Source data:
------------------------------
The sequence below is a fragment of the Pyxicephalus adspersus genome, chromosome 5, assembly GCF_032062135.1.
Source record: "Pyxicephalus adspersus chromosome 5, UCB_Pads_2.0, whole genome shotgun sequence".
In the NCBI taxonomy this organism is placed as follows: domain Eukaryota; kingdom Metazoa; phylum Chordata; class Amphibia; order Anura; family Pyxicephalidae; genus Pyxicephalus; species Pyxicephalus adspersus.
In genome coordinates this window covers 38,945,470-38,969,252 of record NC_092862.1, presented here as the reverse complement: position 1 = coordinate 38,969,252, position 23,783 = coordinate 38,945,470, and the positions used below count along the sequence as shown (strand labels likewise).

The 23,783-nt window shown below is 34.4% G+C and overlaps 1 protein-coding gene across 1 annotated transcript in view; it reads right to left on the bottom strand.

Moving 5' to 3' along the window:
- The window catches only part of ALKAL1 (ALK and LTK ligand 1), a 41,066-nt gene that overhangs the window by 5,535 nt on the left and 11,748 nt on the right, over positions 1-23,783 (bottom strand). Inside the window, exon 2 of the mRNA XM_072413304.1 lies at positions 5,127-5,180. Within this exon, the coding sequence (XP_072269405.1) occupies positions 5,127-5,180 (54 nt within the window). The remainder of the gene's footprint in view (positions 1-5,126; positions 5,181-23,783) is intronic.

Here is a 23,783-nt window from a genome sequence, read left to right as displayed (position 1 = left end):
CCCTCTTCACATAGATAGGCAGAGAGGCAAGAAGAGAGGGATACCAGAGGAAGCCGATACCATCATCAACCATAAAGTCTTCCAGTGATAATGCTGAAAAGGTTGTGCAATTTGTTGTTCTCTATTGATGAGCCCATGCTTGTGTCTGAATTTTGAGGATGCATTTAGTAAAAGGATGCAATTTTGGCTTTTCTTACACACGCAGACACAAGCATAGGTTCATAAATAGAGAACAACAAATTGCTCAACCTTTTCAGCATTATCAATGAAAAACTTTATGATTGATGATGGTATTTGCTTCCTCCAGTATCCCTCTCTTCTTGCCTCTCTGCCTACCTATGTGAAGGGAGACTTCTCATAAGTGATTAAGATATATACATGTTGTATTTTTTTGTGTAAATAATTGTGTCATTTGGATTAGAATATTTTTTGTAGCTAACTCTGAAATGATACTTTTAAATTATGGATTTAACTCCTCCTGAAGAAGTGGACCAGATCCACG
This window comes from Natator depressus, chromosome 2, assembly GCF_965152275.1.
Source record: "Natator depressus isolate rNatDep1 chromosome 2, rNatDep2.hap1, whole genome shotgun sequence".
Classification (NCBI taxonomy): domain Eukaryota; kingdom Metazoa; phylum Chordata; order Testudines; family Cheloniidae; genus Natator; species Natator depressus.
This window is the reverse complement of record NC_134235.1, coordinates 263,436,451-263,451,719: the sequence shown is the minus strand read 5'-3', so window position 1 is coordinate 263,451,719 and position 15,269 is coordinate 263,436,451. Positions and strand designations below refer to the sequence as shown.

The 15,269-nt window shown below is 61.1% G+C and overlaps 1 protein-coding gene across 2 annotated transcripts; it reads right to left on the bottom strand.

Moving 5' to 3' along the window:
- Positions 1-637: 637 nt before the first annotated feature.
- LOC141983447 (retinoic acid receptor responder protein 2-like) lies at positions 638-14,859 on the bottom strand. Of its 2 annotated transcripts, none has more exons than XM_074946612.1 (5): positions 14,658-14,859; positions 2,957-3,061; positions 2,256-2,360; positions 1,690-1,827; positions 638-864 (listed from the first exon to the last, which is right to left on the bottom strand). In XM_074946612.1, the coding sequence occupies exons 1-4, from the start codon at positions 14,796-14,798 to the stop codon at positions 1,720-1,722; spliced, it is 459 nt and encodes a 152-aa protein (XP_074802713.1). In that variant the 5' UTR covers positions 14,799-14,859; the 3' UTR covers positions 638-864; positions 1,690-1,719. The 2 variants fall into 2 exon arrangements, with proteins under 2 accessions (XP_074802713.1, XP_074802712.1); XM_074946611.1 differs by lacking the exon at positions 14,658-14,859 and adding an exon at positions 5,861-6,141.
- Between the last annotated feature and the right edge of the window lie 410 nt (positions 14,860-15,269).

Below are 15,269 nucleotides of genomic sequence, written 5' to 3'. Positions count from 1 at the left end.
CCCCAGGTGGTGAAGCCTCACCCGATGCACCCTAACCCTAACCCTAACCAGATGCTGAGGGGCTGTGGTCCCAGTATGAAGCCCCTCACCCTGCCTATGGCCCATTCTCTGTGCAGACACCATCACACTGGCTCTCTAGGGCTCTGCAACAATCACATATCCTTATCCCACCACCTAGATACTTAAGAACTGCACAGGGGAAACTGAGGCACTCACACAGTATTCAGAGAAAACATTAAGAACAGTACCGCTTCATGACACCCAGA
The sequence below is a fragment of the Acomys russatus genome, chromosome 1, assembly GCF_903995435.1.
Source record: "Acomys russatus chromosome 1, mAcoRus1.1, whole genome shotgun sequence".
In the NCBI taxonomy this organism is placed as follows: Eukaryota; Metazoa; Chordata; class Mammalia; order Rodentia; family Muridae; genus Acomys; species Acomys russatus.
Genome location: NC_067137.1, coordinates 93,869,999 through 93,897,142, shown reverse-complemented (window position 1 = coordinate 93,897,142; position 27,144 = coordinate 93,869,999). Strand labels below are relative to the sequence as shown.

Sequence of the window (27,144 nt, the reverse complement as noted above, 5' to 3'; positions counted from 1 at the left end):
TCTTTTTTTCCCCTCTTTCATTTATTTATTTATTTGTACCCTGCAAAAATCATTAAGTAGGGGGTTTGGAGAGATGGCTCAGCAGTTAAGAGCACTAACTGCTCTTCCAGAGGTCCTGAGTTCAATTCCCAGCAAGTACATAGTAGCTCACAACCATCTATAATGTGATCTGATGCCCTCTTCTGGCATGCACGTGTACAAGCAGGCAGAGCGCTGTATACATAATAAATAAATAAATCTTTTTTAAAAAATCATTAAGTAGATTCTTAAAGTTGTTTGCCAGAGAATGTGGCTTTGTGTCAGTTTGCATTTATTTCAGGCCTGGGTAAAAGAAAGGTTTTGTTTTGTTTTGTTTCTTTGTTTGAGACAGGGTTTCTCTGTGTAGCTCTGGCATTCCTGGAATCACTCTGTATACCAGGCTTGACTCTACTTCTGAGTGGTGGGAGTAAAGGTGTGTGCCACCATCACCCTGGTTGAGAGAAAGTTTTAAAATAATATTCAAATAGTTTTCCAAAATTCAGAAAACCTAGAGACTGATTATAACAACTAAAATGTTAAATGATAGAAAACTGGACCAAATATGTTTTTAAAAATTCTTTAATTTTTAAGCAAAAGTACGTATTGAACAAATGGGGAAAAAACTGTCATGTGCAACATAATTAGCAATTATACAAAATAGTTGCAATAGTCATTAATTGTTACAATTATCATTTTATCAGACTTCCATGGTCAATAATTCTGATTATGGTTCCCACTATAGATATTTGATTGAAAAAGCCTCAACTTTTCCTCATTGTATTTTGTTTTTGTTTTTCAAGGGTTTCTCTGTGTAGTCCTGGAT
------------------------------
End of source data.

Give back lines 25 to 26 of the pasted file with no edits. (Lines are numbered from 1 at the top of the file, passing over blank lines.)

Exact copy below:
Sequence of the window (27,144 nt, the reverse complement as noted above, 5' to 3'; positions counted from 1 at the left end):
TCTTTTTTTCCCCTCTTTCATTTATTTATTTATTTGTACCCTGCAAAAATCATTAAGTAGGGGGTTTGGAGAGATGGCTCAGCAGTTAAGAGCACTAACTGCTCTTCCAGAGGTCCTGAGTTCAATTCCCAGCAAGTACATAGTAGCTCACAACCATCTATAATGTGATCTGATGCCCTCTTCTGGCATGCACGTGTACAAGCAGGCAGAGCGCTGTATACATAATAAATAAATAAATCTTTTTTAAAAAATCATTAAGTAGATTCTTAAAGTTGTTTGCCAGAGAATGTGGCTTTGTGTCAGTTTGCATTTATTTCAGGCCTGGGTAAAAGAAAGGTTTTGTTTTGTTTTGTTTCTTTGTTTGAGACAGGGTTTCTCTGTGTAGCTCTGGCATTCCTGGAATCACTCTGTATACCAGGCTTGACTCTACTTCTGAGTGGTGGGAGTAAAGGTGTGTGCCACCATCACCCTGGTTGAGAGAAAGTTTTAAAATAATATTCAAATAGTTTTCCAAAATTCAGAAAACCTAGAGACTGATTATAACAACTAAAATGTTAAATGATAGAAAACTGGACCAAATATGTTTTTAAAAATTCTTTAATTTTTAAGCAAAAGTACGTATTGAACAAATGGGGAAAAAACTGTCATGTGCAACATAATTAGCAATTATACAAAATAGTTGCAATAGTCATTAATTGTTACAATTATCATTTTATCAGACTTCCATGGTCAATAATTCTGATTATGGTTCCCACTATAGATATTTGATTGAAAAAGCCTCAACTTTTCCTCATTGTATTTTGTTTTTGTTTTTCAAGGGTTTCTCTGTGTAGTCCTGGAT